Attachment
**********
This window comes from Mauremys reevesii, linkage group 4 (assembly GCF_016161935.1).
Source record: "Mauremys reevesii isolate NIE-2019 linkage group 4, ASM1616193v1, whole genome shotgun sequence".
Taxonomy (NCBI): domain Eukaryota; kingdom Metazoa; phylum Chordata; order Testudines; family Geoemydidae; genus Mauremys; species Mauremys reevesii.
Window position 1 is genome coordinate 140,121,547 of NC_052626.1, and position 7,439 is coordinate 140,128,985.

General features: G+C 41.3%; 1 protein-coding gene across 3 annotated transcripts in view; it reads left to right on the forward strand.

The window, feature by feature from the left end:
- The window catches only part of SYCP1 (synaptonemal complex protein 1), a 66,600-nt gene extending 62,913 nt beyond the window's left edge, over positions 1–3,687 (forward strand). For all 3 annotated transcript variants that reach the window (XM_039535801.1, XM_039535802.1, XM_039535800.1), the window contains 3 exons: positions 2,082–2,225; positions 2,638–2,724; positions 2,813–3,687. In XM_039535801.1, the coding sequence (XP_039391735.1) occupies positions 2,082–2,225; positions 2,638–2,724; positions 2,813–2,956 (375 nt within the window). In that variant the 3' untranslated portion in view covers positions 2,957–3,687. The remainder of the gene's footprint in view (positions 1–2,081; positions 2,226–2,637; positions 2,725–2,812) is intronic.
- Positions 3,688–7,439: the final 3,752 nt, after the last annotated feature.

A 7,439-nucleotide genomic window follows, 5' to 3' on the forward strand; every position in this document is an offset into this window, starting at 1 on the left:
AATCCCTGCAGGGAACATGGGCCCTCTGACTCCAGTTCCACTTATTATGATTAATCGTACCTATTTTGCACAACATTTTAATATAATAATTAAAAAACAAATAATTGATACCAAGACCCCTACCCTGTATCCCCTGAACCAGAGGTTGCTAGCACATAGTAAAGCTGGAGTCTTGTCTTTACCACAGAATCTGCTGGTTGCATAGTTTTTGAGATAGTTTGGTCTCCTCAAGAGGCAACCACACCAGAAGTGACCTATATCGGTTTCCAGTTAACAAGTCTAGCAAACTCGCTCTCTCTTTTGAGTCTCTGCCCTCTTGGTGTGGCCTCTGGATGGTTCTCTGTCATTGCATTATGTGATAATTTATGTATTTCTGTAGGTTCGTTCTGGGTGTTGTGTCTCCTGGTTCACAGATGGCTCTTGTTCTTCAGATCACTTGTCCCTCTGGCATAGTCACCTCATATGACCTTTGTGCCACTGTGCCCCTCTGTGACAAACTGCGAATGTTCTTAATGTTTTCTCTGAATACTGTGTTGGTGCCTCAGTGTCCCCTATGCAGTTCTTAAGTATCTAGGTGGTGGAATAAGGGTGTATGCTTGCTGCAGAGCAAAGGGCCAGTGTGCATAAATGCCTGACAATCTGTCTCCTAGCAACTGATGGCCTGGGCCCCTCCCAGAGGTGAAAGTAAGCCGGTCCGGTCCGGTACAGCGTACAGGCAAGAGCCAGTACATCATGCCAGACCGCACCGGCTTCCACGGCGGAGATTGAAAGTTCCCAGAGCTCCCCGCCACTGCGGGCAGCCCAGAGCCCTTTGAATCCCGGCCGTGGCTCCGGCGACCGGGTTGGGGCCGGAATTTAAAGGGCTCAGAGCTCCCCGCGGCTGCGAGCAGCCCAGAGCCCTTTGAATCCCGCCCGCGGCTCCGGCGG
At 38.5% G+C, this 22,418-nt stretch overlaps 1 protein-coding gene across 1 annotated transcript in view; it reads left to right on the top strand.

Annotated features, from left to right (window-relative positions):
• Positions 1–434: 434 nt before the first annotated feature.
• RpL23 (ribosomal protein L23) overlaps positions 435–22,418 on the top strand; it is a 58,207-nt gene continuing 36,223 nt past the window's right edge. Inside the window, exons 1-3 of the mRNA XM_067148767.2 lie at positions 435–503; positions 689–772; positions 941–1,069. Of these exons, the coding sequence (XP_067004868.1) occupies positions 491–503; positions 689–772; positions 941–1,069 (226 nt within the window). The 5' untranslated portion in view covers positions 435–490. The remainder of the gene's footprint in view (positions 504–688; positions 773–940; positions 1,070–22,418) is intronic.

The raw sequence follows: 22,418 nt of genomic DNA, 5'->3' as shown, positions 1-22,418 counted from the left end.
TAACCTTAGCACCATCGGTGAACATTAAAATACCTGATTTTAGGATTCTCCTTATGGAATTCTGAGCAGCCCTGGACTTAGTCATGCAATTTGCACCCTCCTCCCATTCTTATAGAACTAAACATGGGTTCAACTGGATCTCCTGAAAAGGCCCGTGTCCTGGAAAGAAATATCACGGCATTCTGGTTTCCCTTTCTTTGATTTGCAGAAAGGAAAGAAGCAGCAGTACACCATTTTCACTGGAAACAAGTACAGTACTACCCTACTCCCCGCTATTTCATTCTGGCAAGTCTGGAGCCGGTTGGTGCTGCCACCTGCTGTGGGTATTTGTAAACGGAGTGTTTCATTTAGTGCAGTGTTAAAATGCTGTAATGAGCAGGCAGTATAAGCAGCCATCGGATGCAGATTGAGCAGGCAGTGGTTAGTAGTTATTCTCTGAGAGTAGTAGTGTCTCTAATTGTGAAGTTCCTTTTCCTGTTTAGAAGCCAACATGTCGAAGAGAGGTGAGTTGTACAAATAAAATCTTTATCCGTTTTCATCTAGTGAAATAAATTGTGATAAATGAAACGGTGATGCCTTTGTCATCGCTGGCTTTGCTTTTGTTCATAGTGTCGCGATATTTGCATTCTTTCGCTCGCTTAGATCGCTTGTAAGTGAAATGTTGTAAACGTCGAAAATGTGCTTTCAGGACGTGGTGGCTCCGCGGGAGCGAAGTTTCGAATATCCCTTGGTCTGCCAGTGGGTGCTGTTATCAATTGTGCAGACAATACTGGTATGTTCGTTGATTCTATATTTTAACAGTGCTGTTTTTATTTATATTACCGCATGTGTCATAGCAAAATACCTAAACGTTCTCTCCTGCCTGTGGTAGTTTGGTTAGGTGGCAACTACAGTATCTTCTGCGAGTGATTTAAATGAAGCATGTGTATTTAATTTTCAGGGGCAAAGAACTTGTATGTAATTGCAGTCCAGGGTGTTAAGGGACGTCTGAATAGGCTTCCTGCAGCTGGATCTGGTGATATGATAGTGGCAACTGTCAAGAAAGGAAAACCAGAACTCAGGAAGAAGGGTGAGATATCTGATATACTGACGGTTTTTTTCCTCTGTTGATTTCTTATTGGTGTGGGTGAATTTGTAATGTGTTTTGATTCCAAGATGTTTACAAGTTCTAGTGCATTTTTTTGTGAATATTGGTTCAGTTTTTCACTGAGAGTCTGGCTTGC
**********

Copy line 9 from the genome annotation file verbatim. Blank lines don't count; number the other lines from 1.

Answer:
A 7,439-nucleotide genomic window follows, 5' to 3' on the forward strand; every position in this document is an offset into this window, starting at 1 on the left: